The upside is that they are often very well resourced. Financially, they are wealthy, they have the opportunity to invest in the solution, but they haven’t got long to do it, you know, you talked about timing, the timing is yesterday if we can do it. We are already seeing sea levels rise, we are already seeing crop failures, we are already seeing dramatic temperature shifts and climate shifts. So, the idea that we can make this transition last 20, 30, 40, 50 years doesn’t stack up in terms of the science and that in the end is what is going to drive things. It’s worth noting that when Covid started last year, politicians and the Prime Minister made an absolute point of having scientists standing next door to them in the briefing room at Number 10 and they are saying, ‘Look, these are difficult decisions but we are being guided by the science here,’ well actually, climate change requires some difficult decisions but politicians seemed to have managed to avoid being guided by the science for the last 10 or 20 years, as the urgency became more and more apparent.
I think that will change. I think that politicians are going to say, ‘Look, the science is absolutely clear here, there are things at risk, which are too important and too expensive, we have to change.’ And whether they then use taxation, whether they use regulation, whether they use incentives for the alternatives, but they will get things changed and they will get things changed because we, I hope, as a population will demand it.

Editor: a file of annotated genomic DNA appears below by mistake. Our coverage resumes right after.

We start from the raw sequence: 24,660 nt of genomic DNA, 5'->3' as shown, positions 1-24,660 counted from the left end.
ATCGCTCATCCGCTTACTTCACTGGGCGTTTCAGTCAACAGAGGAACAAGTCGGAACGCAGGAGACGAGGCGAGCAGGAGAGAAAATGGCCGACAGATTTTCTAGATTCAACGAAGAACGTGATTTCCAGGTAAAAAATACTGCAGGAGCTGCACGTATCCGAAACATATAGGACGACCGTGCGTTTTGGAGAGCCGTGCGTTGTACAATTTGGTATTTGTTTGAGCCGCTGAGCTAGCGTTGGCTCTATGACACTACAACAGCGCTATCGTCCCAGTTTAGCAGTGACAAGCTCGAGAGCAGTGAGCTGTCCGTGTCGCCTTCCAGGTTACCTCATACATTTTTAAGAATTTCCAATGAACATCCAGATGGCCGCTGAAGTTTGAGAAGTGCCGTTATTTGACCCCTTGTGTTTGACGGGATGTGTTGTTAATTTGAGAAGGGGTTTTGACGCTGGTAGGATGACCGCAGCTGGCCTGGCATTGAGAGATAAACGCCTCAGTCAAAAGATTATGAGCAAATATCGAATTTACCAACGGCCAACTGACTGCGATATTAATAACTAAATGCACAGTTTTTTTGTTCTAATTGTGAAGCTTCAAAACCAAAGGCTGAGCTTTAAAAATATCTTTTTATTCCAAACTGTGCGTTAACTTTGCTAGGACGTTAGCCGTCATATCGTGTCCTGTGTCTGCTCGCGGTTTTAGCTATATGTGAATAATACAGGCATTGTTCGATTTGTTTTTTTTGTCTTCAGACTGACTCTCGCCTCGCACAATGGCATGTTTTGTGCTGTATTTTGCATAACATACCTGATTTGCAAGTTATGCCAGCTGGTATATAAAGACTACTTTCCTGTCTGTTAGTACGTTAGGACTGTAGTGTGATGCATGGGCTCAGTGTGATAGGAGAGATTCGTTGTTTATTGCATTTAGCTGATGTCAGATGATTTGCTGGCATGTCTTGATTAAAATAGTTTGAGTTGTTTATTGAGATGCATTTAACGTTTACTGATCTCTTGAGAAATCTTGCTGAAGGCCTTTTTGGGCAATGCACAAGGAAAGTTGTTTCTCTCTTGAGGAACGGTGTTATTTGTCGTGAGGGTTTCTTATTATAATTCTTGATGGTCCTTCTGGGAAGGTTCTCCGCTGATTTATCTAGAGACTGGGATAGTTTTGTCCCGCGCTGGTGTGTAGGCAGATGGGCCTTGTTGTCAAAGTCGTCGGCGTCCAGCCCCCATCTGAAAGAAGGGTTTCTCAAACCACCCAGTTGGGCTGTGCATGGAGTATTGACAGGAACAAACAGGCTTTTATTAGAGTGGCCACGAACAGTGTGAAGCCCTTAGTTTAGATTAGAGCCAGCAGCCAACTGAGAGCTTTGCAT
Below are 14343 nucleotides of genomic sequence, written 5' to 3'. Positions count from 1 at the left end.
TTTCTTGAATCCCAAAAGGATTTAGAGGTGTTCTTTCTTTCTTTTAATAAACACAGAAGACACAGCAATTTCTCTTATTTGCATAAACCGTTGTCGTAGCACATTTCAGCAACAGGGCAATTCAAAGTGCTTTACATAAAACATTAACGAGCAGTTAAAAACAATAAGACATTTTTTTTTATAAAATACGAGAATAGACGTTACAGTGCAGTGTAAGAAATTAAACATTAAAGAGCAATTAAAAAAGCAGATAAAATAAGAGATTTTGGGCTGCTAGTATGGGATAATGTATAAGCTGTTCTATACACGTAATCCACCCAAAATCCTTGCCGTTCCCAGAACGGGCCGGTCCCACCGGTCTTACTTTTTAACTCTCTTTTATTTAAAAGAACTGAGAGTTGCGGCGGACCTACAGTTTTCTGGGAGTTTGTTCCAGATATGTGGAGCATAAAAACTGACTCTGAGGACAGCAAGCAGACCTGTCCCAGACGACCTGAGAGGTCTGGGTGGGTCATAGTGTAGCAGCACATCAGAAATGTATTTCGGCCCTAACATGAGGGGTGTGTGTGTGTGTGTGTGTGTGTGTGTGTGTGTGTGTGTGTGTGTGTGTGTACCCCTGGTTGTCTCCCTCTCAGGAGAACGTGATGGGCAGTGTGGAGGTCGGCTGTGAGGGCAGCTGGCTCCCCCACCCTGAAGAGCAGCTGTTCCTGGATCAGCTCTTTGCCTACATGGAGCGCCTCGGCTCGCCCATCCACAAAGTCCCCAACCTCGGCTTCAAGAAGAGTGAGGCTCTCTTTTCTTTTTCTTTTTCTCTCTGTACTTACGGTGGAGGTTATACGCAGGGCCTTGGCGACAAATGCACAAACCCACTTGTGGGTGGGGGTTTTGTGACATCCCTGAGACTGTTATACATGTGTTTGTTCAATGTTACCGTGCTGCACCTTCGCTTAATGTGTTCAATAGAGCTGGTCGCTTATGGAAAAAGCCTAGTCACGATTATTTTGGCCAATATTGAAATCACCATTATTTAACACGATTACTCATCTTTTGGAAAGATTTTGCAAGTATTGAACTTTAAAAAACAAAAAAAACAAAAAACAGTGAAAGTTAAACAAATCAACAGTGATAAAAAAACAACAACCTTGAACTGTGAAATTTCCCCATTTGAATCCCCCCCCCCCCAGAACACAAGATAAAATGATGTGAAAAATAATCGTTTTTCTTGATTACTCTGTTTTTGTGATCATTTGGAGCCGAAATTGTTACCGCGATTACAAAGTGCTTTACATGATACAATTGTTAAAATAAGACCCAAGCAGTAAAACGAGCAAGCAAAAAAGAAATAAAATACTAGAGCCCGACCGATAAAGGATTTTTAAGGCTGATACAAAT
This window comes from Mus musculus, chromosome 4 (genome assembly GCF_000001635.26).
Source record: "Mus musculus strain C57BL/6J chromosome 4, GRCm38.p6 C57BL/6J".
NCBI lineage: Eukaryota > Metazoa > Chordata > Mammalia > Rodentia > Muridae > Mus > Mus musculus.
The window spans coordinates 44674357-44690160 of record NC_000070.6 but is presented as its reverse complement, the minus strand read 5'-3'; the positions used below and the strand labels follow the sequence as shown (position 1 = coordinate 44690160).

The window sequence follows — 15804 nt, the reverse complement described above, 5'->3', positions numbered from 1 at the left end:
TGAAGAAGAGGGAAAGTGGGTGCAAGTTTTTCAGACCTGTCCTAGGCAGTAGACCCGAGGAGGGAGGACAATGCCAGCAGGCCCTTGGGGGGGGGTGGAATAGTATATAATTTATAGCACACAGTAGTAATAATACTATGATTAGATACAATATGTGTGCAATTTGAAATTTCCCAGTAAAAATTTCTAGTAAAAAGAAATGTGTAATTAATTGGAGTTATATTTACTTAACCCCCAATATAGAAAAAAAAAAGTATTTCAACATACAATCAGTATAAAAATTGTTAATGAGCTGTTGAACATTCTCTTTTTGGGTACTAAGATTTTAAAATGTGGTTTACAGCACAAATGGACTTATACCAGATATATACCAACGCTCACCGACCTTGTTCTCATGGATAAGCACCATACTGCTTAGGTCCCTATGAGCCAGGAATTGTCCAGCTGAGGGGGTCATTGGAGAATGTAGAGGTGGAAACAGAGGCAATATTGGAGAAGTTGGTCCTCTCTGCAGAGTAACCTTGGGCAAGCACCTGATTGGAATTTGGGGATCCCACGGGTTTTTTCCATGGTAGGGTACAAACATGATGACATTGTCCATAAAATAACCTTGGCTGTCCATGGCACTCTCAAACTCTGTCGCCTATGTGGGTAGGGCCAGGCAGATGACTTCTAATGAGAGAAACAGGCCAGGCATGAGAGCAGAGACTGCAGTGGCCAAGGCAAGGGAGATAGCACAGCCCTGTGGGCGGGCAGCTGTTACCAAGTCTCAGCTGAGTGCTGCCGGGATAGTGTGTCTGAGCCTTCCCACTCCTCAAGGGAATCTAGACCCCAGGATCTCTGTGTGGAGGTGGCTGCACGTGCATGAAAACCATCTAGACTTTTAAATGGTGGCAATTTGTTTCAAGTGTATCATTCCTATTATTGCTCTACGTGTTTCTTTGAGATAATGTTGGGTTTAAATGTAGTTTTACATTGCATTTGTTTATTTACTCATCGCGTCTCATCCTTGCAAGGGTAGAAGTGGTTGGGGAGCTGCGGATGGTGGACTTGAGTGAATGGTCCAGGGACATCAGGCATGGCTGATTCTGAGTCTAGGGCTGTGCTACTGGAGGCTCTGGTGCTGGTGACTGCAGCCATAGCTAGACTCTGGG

DL: And that’s a really interesting point as well. I think that the difference here or a lot of what you are talking about is around what I will call maybe the systemic changes to how we fundamentally change the structure to incentivise certain types of energy or support certain types of energy and businesses versus others to help transition our economies. But what about what I call individual actions? So, is there an onus on us as individuals to do the right thing as well and partly the reason I ask this is a lot of discussion is on not eating meat, you know, making the choice to buy an EV and all those types of things. So, where does that fit in your mind of systemic change versus individual action?